2017: A mixed year for Norfolk and Suffolk tourism
PUBLISHED: 16:38 20 December 2017 | UPDATED: 16:38 20 December 2017
For a number of reasons 2017 will prove to have been a mixed year for the tourism and leisure sector in our region, says Chris Scargill, a partner in Larking Gowen, chartered accountants and business advisors.
For a few years now, while overall the value of tourism and leisure to Norfolk and Suffolk has been on the up, some businesses and some locations have not shared the success and ultimately struggled.
I believe 2017 will again be seen as a year of further growth, but maybe not to the extent of previous years.
Our decisions on how to use our leisure time and, importantly, spend on our holidays and leisure is still very much being left to the last minute, and we are sensitive to what events are taking place at the time. Whether it is political observations, current events or indeed simply pessimism about what the weather has to offer, the businesses in the tourism and leisure sector are at the mercy of what is ultimately our discretionary spend.
As Norfolk and Suffolk have become busier, our actions have changed with a little more forward planning. Advanced bookings have seen an increase for holiday cottages and Broads hire fleets, but for hoteliers and day boat hire the trend is still more last minute.
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Each year, businesses across the region take part in our Tourism and Leisure Business Survey. Results from this year’s survey, which was carried out in January 2017, showed that 21pc of businesses felt less optimistic about the future. This is an increase on previous survey results and the highest percentage we have seen in many years.
And although 24pc of businesses said they felt more optimistic about the future, this figure was lower compared to results seen in previous years.
Our summer “snapshot” survey indicated that the vast majority of businesses had performed better over the summer of 2017 than during the same period in 2016. This was great news as it highlighted that visitors to our region are not so worried about the weather.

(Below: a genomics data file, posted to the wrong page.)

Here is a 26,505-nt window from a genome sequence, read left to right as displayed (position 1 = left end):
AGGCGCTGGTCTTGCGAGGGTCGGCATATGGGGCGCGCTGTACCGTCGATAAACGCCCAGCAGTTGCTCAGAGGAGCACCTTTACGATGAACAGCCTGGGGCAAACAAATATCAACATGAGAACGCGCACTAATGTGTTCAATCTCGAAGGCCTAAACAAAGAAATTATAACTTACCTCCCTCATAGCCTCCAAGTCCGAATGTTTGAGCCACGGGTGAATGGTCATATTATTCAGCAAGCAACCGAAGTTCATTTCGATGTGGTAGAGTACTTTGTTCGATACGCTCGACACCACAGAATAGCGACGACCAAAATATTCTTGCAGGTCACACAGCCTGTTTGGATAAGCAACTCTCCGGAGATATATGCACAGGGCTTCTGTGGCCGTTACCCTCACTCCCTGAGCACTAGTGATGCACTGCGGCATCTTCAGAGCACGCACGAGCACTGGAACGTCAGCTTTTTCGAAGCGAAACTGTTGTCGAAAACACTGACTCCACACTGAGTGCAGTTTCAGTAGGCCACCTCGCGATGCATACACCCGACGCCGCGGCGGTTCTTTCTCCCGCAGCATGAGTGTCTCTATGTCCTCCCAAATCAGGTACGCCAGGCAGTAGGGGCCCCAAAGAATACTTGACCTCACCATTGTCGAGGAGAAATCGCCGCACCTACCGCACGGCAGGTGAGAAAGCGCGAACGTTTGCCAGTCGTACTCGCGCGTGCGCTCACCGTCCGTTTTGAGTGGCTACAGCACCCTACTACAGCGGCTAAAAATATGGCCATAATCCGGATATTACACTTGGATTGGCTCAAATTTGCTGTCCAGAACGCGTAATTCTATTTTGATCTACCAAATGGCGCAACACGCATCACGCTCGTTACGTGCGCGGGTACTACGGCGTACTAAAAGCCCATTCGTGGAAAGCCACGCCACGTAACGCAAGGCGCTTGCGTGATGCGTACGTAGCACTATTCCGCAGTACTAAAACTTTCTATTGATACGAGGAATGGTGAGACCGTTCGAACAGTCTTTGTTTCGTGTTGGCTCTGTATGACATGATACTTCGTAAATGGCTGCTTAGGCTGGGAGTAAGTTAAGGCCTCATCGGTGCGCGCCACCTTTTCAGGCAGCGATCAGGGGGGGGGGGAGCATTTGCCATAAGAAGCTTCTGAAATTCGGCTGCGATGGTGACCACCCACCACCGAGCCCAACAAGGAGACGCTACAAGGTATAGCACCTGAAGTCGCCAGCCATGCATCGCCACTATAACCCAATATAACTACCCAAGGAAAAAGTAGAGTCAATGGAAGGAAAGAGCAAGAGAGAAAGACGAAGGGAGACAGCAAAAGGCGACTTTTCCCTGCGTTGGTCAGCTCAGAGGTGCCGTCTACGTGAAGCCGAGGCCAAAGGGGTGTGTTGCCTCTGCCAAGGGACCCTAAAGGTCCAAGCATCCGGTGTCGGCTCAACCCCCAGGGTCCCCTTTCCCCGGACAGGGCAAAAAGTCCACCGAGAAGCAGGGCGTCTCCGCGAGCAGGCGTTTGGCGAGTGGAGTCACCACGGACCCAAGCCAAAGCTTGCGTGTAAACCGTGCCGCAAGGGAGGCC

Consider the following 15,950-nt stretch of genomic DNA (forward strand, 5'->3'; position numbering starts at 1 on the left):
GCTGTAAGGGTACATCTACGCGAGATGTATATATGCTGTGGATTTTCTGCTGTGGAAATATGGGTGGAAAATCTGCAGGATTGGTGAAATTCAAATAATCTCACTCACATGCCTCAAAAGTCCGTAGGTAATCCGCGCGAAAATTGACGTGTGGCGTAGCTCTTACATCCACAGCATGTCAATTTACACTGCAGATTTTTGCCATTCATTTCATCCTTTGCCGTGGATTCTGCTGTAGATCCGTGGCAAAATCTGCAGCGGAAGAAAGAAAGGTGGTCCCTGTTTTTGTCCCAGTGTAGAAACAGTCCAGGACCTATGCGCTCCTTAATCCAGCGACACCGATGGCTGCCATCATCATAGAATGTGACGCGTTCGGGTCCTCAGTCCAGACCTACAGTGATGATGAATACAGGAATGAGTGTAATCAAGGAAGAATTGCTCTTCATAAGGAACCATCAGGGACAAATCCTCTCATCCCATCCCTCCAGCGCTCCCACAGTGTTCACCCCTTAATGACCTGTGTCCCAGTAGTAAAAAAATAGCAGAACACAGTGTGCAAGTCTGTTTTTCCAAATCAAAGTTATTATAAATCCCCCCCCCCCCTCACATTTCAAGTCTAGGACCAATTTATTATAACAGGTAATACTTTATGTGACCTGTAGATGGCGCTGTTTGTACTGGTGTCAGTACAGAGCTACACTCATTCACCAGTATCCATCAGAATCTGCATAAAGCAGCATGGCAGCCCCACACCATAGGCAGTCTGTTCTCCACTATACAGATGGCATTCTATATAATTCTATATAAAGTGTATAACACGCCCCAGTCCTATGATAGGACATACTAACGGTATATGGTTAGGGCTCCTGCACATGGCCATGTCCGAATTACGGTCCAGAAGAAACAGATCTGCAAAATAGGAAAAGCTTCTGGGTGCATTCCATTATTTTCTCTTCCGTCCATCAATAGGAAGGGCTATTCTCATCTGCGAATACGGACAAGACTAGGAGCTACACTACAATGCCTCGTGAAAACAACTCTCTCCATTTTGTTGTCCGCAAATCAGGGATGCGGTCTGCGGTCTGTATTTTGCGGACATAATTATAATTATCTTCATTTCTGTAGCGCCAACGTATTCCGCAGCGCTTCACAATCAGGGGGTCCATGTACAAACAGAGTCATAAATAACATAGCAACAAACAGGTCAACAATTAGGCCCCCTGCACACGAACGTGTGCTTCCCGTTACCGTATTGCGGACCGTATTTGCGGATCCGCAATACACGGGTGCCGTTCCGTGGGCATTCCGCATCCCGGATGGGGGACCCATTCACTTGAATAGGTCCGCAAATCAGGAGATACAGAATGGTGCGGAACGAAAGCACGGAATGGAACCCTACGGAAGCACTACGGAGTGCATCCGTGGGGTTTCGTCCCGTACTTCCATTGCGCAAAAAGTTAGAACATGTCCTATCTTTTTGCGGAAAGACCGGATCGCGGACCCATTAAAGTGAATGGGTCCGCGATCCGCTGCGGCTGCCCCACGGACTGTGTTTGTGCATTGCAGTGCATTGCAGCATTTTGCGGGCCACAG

We should not forget that 2017 brought a heat wave in June, a very wet July and ultimately an indifferent August. For some businesses, though, the boost the sector had seen in the spring ultimately protected them from the decline due to the weather (approximately one in four businesses saying their activity had decreased due to the weather in July and August).
But, overall, tourism in Norfolk and Suffolk was better – as always there were some winners and some losers. Worries about safety aspects abroad combined with the fiasco of cancelled flights by one of the major budget airlines, as well as problems following the collapse of one of its UK competitors will have enhanced the appeal of staying in the UK for our next holiday.
Our region therefore needs to work hard to ensure that what we have to offer is visible to all.
Investment remains key and plays an important role in bringing greater visitor numbers to our region. Our 2017 survey indicated 11pc of businesses planned to extend their premises, while 58pc planned site improvements and refurbishment. There has not just been organic investment, but new money has come to the market, as well.
The fall in the value of the pound has led to a spate of acquisitions by larger international organisations. which have followed up with substantial investment, ultimately improving what we already had to offer. This again can only be good for our region.
The importance of the Norfolk and Suffolk tourism and leisure sector to our general economy should not be overlooked.
Tourism doesn’t just happen. It currently generates some £5bn of value to these two counties and is responsible for more than 100,000 jobs. We need to believe in our tourism offering, support it and not take it for granted.